Cristian Mungui’s fifth film, Graduation, concerns the relationship between a man, his daughter, the state and the fretwork of petty corruption that knits them together. Romeo Aldea (played by Adrian Titieni) is a forty-something year old doctor living in a small Romanian town with his partner and their 18-year-old daughter, Eliza. Eliza has gained a place to read psychology at the University of Cambridge; she needs 90% in her final exams to be able to go. A violent assault threatens her ability to sit the exam; her father attempts to manipulate the results, and becomes embroiled in an increasingly claustrophobic nightmare.

In the police precinct, the sketch artist hears that Romeo is a doctor: “Really? Could he maybe put in a word for my godfather?” The police chief explains to Romeo: “Remember Bulai? He got us out of military service, at 18.” Intervening to fast-track the older man’s liver transplant is recast is characterised by the police chief as ‘helping’, Bulai being a man who has always been “helpful and kind”. This corruption apparently stems from an excess of kindness, and happens at an intimate register; Romeo loves his daughter, yet a superfluity of his concern threatens to overwhelm her.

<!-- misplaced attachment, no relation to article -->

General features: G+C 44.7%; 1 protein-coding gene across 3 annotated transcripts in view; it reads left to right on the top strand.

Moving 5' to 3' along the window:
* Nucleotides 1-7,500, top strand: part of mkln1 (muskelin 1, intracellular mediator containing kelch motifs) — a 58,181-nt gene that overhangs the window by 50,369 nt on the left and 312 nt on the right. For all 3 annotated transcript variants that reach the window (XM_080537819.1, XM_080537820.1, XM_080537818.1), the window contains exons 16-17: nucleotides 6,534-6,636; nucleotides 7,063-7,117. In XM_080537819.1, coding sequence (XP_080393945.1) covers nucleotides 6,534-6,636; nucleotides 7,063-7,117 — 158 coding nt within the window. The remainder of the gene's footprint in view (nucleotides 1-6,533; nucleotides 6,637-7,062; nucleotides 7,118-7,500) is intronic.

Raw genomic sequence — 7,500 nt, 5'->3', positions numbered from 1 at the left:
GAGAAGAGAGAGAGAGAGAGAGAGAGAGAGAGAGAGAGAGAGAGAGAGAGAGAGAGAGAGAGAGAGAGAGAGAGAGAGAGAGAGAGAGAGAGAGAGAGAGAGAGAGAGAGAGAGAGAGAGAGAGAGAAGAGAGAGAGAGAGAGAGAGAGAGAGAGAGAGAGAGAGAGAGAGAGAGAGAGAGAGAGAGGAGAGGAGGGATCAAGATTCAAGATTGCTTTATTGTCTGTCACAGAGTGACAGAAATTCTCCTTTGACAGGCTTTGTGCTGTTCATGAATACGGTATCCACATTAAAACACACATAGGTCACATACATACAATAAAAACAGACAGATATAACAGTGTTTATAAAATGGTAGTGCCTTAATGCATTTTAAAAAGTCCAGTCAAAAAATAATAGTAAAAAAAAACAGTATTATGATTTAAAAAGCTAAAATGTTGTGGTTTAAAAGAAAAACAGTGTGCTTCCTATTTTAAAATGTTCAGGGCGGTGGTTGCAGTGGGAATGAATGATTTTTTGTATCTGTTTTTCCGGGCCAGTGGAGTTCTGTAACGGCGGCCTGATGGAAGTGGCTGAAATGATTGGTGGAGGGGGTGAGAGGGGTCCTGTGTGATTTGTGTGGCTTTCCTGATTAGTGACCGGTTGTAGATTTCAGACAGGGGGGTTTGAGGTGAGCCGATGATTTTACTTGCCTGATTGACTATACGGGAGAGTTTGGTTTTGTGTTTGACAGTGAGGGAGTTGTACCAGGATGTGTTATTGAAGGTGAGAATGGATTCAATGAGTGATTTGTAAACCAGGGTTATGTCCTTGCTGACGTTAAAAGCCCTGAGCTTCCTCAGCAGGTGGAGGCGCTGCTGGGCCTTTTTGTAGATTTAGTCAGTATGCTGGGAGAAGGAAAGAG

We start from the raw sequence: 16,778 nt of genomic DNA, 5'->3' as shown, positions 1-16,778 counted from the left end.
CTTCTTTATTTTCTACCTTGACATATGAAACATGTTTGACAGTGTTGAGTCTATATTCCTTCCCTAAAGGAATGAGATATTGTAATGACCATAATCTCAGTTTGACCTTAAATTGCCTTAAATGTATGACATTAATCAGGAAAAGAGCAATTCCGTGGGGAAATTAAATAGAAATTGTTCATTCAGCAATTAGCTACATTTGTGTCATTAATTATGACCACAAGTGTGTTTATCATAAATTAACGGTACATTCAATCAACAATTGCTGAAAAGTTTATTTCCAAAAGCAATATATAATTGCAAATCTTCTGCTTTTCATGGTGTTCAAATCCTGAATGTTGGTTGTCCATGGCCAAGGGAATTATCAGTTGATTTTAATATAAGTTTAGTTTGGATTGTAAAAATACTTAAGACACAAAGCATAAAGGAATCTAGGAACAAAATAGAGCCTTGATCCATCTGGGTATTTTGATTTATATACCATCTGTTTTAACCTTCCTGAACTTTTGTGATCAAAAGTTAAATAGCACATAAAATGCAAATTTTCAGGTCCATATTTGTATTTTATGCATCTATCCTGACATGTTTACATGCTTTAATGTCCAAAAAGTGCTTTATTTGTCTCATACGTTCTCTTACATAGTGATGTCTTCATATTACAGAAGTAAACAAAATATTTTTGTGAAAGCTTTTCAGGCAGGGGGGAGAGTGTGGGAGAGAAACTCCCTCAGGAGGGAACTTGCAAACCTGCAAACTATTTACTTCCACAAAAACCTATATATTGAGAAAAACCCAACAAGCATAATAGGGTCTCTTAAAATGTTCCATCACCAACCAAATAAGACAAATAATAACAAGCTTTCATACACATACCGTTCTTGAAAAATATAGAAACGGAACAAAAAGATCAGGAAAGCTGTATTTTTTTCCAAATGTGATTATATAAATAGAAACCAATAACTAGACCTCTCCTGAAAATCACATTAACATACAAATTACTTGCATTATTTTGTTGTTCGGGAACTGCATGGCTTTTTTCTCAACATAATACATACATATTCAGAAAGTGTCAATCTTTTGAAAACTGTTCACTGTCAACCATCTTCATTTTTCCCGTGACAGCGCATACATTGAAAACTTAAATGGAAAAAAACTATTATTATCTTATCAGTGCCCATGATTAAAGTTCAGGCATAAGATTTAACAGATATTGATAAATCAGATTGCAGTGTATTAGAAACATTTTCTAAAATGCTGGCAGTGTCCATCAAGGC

Romeo appears in every scene, creating an uncomfortable sense of continual presence. He's got his fingers in every pie is how the English describe someone who is excessively influential, expressing something of how corrupt systems register as physical proximity, the antithesis to the privacy afforded to subjects in supposedly more honest societies. In the film, the camera also stays close and affords the viewer something like a child’s eye view; the camera sits in the back of the car alongside Eliza, it waits in corridors and stands in the middle of the living room in the family’s tidy and green-tinted flat. The takes are long and few, and the film has no score but that music that appears in the scene: an intensely realist drama, the film lets its plot unfold into as it means to, absent of editorialising or prophetelizing.

The film asks questions of social transcendence: how the suggestion of it might be conjured through a university place, a younger girlfriend, a man with a motorbike or your child’s own dizzying success. Ultimately, it also demonstrates that regardless of an individual’s intention, everyone around is implicated in the systems that govern, well or ill, the outcomes of our lives – which is true no matter where you happen to live. ◉

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